The included keyboard attachment doesn't feel nearly as solid as the tablet, unfortunately. It's thin and flimsy, and happens to have one of the worst touchpads I've ever used. Pressing the lower-right part of the touchpad triggers a right-click—not the worst feature ever. However, since this is one of the smaller laptop touchpads on the market, you will be accidentally "right-clicking" as your fingers naturally go to this part of the pad. Even worse, you can't disable this feature. At least the keyboard is pretty comfortable, but I still want to give this attachment the Bo Jackson treatment every time I trigger a right-click. Plug a mouse in for this one.
For a tablet, the ATIV Tab 7 has adequate connectivity options. It includes a USB 3.0 port, a headphone input, a micro HDMI output, and a microSD slot. This isn't much for a laptop, though—the keyboard attachment only adds two USB 2.0 ports. At least there is a built-in microphone, plus a 2 megapixel front camera and a 5 megapixel rear camera. Quality is on par with your average smartphone, even if the camera software is capable of taking pics extremely fast. You will look like a weirdo snapping pictures with an 11.6-inch tablet, though.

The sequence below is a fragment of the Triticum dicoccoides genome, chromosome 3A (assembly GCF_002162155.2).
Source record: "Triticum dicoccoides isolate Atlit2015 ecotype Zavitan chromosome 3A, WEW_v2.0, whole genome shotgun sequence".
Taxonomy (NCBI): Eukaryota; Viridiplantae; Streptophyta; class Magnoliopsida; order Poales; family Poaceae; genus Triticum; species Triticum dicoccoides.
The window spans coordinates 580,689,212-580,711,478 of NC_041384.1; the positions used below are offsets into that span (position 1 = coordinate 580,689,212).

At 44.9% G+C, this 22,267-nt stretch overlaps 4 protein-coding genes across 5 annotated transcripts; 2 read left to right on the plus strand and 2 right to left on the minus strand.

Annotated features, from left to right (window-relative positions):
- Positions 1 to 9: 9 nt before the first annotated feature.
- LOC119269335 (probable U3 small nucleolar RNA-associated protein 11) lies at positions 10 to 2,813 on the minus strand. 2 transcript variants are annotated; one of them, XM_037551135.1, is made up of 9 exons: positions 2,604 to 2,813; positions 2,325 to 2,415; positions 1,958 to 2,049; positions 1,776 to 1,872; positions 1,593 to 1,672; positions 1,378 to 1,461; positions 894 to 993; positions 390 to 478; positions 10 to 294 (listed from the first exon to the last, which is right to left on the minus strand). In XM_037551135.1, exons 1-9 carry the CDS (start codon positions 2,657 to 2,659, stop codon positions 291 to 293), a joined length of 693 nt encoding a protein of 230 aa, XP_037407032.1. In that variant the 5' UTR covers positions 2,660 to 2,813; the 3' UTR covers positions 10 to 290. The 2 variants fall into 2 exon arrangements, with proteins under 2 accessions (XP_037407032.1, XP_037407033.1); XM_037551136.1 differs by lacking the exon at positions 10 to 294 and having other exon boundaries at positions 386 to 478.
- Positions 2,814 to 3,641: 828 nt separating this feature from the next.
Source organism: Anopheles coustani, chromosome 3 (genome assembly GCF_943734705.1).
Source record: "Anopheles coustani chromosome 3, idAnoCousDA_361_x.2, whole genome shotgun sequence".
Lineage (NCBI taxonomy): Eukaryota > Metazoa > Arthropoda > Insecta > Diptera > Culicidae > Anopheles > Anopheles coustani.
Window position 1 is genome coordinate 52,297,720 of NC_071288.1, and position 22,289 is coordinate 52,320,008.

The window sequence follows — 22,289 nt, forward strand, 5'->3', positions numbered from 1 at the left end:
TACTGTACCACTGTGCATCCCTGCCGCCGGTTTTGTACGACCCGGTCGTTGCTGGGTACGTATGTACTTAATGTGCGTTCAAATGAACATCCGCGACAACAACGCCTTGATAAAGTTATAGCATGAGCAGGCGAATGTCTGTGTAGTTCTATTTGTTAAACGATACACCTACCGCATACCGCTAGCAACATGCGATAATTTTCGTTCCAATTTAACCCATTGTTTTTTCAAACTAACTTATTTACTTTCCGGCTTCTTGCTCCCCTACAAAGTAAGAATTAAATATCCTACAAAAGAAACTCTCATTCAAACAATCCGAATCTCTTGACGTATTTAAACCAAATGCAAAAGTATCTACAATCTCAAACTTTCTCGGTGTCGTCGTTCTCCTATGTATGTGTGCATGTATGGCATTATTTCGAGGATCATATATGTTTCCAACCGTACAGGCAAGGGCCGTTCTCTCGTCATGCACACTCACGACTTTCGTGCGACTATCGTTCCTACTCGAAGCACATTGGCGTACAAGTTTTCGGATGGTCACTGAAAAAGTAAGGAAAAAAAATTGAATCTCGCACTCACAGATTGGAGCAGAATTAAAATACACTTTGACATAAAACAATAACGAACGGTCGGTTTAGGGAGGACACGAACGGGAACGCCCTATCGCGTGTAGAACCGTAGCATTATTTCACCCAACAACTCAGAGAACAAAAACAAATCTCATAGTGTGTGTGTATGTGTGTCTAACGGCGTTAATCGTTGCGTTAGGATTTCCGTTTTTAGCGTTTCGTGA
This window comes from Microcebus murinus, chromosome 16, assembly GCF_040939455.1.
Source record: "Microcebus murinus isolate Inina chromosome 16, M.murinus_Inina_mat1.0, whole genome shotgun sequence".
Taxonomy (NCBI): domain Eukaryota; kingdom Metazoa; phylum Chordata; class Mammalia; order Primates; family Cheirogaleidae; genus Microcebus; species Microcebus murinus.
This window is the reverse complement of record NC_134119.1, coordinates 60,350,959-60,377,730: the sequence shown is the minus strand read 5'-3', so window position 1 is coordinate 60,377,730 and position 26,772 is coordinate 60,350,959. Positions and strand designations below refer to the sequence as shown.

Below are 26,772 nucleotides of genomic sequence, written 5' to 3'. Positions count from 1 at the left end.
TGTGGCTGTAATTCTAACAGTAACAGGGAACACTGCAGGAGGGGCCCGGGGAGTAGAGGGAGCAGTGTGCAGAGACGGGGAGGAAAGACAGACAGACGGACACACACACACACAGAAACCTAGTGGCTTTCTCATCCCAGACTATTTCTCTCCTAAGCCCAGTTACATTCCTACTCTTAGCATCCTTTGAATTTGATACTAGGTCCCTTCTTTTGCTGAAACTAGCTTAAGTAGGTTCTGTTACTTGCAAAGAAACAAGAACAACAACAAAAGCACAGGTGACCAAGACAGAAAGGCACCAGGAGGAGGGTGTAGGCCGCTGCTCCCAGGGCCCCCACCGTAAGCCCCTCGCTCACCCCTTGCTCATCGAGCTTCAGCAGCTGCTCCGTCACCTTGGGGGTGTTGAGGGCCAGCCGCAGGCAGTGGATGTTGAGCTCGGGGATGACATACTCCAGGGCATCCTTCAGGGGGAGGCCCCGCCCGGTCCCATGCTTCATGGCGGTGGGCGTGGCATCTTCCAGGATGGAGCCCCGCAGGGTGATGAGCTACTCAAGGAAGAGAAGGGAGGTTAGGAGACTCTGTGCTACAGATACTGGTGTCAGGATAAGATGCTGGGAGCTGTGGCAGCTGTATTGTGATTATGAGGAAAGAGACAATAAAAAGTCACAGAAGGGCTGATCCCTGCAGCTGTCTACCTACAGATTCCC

There is one other thing we should touch on: the included S Pen. Samsung's branded stylus is exactly that, and coupled with an 11.6-inch screen, it isn't as useful as it is on the Galaxy Note line of phones. In other words, your finger will do just fine in most scenarios, unless you really want to write down notes using Samsung's S Note software. I'll stick to Word and Google Drive.
Windows 8 shines on this tablet/laptop hybrid